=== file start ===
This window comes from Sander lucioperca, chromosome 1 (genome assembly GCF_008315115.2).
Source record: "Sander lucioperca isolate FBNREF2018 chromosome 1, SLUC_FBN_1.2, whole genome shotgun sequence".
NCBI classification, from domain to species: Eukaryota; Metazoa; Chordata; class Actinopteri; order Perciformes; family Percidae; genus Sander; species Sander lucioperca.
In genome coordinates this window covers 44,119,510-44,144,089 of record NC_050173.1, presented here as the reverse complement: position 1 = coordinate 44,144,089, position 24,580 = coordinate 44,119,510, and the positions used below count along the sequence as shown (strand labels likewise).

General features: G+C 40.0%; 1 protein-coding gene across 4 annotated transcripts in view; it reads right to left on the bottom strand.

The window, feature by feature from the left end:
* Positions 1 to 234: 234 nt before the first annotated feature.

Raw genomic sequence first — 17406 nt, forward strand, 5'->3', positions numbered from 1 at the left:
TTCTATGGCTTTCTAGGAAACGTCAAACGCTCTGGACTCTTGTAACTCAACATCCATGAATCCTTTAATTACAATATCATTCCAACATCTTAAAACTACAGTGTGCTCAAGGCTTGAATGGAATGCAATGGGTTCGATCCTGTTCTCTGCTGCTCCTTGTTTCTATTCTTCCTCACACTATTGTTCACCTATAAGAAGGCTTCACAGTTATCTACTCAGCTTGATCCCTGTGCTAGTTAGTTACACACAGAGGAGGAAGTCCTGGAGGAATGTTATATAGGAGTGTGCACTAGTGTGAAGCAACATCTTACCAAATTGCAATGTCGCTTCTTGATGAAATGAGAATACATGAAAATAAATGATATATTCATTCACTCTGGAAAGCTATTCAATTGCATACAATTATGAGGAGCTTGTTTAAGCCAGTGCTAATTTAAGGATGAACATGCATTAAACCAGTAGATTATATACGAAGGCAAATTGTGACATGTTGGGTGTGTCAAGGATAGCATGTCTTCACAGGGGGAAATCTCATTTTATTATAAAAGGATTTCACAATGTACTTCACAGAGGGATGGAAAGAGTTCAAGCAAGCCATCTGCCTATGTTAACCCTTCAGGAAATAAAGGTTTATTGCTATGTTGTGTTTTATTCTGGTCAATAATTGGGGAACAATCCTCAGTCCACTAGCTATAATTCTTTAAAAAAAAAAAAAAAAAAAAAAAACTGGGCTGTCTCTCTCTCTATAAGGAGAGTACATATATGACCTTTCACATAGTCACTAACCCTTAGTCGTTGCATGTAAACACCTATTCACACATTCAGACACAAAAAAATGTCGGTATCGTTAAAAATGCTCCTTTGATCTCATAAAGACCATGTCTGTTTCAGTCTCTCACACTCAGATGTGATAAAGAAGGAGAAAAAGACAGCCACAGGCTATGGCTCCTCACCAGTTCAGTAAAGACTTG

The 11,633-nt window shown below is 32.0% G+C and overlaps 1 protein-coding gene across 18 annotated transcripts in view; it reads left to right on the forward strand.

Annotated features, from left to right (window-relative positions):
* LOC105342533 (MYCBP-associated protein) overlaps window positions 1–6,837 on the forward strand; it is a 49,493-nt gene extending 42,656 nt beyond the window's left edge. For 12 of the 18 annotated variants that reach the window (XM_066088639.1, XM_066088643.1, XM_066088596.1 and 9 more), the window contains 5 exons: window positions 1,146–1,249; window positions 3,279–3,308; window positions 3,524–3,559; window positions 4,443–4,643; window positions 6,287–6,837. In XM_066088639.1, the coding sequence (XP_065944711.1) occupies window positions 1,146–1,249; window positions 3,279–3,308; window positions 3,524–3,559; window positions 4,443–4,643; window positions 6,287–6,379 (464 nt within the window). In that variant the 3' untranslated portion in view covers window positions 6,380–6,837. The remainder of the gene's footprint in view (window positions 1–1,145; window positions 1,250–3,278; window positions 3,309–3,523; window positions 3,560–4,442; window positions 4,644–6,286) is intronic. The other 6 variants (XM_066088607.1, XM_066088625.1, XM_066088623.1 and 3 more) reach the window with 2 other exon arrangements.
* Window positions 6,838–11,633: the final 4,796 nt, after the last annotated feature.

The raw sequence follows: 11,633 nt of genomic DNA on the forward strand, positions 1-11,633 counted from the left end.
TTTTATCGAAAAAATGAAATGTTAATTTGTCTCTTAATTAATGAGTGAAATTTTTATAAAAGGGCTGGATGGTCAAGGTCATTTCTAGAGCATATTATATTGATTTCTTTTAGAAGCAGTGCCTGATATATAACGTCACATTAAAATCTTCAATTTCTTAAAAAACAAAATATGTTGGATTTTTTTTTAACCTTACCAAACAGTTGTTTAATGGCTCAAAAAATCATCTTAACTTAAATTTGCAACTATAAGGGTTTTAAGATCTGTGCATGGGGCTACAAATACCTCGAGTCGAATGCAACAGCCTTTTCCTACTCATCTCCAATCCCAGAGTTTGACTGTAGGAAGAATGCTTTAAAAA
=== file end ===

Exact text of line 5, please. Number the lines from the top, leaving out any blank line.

General features: G+C 40.0%; 1 protein-coding gene across 4 annotated transcripts in view; it reads right to left on the bottom strand.